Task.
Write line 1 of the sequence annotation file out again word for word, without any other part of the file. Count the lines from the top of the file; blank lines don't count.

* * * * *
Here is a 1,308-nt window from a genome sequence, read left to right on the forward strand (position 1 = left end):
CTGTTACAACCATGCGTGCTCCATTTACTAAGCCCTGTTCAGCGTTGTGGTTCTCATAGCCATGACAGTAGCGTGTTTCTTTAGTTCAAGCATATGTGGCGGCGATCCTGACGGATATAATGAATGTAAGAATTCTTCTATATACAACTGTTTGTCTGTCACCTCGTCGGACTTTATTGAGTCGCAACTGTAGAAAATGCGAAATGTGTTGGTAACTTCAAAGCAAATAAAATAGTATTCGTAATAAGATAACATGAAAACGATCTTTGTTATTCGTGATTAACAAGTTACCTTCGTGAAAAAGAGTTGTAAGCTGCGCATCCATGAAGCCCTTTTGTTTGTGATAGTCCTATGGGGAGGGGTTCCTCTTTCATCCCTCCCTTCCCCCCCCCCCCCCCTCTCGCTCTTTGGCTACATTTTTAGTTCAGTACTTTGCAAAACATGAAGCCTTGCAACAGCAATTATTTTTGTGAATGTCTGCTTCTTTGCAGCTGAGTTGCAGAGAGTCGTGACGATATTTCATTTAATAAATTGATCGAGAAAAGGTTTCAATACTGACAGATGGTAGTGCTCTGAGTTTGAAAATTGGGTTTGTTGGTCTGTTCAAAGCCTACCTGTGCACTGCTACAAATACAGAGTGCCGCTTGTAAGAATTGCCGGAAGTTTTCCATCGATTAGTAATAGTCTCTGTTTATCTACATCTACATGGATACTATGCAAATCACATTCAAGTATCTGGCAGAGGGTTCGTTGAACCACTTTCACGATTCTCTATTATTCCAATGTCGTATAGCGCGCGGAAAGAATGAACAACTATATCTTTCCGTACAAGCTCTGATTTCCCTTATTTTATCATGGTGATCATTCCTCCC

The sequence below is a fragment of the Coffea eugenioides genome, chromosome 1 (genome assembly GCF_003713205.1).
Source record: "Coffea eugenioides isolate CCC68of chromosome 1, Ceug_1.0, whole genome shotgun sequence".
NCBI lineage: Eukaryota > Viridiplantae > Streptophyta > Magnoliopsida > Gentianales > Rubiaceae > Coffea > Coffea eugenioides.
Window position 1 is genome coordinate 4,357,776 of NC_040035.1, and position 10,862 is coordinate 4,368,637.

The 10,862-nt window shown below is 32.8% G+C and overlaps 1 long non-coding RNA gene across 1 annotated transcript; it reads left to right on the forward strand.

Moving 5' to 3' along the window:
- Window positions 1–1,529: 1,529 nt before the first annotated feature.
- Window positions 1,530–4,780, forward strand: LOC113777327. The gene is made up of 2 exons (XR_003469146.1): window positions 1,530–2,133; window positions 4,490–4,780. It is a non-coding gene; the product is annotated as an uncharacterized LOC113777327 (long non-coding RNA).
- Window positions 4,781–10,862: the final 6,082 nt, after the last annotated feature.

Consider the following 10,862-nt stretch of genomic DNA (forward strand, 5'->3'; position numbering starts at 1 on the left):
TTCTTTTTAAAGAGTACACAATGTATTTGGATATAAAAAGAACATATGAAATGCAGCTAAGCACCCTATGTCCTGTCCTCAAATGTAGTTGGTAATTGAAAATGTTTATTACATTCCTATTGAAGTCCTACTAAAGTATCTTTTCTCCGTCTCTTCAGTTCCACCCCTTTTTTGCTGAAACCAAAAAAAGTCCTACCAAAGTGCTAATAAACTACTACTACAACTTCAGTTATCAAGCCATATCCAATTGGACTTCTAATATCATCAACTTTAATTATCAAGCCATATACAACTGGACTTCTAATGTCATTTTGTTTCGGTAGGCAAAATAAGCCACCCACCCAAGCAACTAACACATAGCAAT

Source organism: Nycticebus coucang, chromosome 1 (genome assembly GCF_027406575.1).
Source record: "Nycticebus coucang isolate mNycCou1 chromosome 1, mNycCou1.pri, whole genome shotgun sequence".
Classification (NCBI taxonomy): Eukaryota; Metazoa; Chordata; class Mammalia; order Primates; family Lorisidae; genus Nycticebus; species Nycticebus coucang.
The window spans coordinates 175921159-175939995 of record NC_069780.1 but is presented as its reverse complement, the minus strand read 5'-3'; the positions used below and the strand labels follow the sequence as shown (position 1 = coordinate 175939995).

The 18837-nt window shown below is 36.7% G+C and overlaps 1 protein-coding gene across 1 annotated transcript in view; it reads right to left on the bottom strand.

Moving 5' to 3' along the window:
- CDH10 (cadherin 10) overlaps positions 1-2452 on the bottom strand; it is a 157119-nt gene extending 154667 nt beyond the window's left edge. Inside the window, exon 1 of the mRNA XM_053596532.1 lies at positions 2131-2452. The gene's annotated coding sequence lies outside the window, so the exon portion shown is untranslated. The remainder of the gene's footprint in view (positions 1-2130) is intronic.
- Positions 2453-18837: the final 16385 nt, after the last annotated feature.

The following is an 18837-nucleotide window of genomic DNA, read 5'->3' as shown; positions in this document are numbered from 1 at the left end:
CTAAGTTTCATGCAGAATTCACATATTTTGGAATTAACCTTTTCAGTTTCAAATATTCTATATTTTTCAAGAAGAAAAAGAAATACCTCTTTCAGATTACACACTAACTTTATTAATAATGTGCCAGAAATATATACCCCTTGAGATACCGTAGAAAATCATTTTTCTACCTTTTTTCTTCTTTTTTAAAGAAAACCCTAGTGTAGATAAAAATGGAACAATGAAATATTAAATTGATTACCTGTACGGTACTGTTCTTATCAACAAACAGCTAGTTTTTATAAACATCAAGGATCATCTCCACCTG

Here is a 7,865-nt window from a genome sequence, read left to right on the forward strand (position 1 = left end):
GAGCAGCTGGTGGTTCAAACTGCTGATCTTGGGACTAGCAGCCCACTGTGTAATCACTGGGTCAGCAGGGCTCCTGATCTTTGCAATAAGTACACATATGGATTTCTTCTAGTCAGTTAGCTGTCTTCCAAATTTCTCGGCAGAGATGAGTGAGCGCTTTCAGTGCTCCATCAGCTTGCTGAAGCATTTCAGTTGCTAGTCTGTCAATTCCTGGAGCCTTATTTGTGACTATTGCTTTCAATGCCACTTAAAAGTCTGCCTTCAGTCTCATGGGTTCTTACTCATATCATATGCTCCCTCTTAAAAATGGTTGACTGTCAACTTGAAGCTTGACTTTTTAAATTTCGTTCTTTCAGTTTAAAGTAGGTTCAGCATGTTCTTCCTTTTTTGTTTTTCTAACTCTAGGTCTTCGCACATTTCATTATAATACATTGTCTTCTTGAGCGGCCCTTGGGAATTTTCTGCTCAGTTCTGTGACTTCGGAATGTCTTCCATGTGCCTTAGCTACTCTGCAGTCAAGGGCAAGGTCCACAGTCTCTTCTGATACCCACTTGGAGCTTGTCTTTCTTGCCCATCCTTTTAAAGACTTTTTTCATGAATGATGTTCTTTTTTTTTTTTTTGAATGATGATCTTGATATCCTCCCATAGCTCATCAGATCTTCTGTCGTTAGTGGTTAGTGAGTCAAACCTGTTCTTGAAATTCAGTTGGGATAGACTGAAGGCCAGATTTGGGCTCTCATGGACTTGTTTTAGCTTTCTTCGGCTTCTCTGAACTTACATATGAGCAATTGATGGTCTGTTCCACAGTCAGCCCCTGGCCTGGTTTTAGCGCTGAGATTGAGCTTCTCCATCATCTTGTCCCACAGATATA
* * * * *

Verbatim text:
Here is a 1,308-nt window from a genome sequence, read left to right on the forward strand (position 1 = left end):